Table of Contents

Spring 2009

From The Editor

Letter from Jack Getze

Short Stories

Patrick Whittaker

9:03

Anthony Rainone

Fall to Pieces

Phil Beloin

Late, After Dinner

Jake Nantz

Midnight on the Links

Stephen D. Rogers

Queen Anne's Lace

Mike Sheeter

Blue Fugazzi

David Moss

The Sleepy Pines Nursing Home

Fiona Kay Crawford

Successful Surgeon

Graham Powell

The Ins and Outs

John Towler

The Fall

Damien Seaman

Thursday Night Blowout

Matthew Acheson

Writing on the Wall

Interviews

Sandra Ruttan with Russel D. McLean

Declan Burke with Brian McGilloway

Jim Napier with Phyllis Smallman

Brian Lindenmuth with Craig McDonald

Reviews by:

P.A. Brown

Mexican Heat

Gloria Feit

Friend of the Devil

Theodore Feit

Death Was in the Picture

A Beautiful Place to Die

Night and Day

Claire McManus

The Hanged Man

The Poisoner of Ptah

My Sister, My Love

The Cruelest Month

Jim Winter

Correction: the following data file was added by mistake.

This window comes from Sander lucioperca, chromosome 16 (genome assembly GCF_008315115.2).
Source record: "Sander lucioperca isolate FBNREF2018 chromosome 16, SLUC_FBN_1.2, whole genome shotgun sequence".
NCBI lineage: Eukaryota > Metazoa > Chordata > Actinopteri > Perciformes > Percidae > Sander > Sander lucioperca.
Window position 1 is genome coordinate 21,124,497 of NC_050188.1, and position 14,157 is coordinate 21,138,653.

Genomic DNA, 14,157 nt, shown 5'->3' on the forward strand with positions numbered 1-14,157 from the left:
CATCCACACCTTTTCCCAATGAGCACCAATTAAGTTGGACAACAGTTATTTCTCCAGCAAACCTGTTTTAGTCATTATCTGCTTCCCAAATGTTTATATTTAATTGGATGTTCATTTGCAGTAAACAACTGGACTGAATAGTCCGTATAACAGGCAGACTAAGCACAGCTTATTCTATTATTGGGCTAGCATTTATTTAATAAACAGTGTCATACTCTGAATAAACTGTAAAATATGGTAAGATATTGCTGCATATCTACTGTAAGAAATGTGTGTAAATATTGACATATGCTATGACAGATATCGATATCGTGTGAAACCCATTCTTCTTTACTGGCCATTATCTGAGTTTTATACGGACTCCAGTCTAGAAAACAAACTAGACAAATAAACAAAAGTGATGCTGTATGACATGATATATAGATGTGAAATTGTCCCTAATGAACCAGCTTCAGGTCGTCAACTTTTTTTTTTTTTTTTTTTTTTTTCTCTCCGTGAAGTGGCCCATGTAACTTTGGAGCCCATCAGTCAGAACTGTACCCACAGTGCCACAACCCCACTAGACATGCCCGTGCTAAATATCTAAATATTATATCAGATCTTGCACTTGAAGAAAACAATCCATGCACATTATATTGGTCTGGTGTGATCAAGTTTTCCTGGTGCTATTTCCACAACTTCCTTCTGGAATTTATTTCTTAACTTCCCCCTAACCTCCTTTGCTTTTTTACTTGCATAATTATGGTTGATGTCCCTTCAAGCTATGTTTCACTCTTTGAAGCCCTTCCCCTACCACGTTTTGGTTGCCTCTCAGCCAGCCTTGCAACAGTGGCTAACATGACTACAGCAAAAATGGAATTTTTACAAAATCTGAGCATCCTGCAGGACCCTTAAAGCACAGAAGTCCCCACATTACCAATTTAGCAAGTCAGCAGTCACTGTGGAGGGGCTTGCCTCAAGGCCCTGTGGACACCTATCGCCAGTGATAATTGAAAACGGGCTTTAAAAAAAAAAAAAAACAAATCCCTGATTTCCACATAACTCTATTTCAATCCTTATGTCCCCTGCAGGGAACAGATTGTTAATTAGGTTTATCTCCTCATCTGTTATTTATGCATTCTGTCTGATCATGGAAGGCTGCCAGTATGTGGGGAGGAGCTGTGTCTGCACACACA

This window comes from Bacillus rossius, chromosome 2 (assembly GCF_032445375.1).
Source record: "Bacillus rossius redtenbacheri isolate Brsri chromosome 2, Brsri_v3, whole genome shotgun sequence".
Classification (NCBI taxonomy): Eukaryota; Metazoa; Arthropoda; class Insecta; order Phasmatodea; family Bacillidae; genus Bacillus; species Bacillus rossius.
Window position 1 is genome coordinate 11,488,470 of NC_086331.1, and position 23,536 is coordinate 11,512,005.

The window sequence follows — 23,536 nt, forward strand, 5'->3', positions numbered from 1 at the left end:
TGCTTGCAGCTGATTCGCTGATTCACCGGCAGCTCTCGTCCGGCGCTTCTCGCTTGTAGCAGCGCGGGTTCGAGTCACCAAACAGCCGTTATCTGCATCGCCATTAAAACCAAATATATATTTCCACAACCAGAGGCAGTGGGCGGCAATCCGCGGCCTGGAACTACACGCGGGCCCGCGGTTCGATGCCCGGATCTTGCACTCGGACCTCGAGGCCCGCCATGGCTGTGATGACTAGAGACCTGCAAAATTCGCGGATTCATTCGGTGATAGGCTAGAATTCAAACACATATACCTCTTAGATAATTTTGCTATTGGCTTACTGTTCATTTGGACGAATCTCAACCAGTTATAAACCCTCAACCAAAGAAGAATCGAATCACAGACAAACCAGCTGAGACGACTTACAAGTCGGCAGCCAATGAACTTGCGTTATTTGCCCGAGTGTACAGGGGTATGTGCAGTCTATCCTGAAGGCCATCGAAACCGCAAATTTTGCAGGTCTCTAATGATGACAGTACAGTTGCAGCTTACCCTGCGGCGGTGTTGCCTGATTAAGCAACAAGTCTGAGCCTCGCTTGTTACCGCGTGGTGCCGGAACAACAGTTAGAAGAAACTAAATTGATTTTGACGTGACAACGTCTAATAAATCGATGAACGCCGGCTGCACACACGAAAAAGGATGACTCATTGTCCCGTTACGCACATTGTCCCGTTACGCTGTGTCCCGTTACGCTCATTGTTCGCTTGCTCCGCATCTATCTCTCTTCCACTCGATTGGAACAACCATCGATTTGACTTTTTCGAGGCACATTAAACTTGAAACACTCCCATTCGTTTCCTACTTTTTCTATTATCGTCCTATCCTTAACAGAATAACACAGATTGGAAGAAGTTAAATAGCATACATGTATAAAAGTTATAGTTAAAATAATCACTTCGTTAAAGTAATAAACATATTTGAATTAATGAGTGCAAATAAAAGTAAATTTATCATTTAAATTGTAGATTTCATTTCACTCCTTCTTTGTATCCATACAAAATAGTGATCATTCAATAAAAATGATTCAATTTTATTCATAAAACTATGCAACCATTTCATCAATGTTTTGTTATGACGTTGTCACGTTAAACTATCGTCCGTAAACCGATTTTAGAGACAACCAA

Trigger City

The Fourth Victim

TKO

Bookspot Review Roundup

Book Excerpt

The Big O
by Declan Burke

Featured Article

Passing of the Torch - Celebrated crime novelist dies
by Jim Napier

A Beautiful Place to Die

It is 1952, the dawn of the apartheid era.  In a little northern South African town an Afrikaner police captain is found dead with one bullet wound in the head and another in his back, face down in the river bordering with Mozambique.  Detective Sergeant Emanuel Cooper is quickly dispatched to solve the murder.  The Captain ruled the town and his family owned many of the businesses and much land there.  His word was law and set the moral tone for whites and blacks and "coloreds."
 
Still recovering from wounds suffered during the war, Cooper is a troubled but very gifted investigator.  He quickly recognizes that something is wrong in the town, but there are few clues and little in the way of help in his solitary effort, especially because of the separate worlds of Boers, blacks and mixed races as the new apartheid laws grab hold.  Complicating matters more so is competition from the infamous Security Branch, determined to pin the murder on a Communist conspiracy.
 
As Cooper becomes more involved, crossing the racial barriers, the case takes on a more personal meaning and he realizes the deep implications to the people and the town.  The characterizations are vivid and the plot unusual for a murder mystery.  Apparently, the novel is the beginning of a new series by a talented author.  The follow-up will be eagerly awaited.  Highly recommended.



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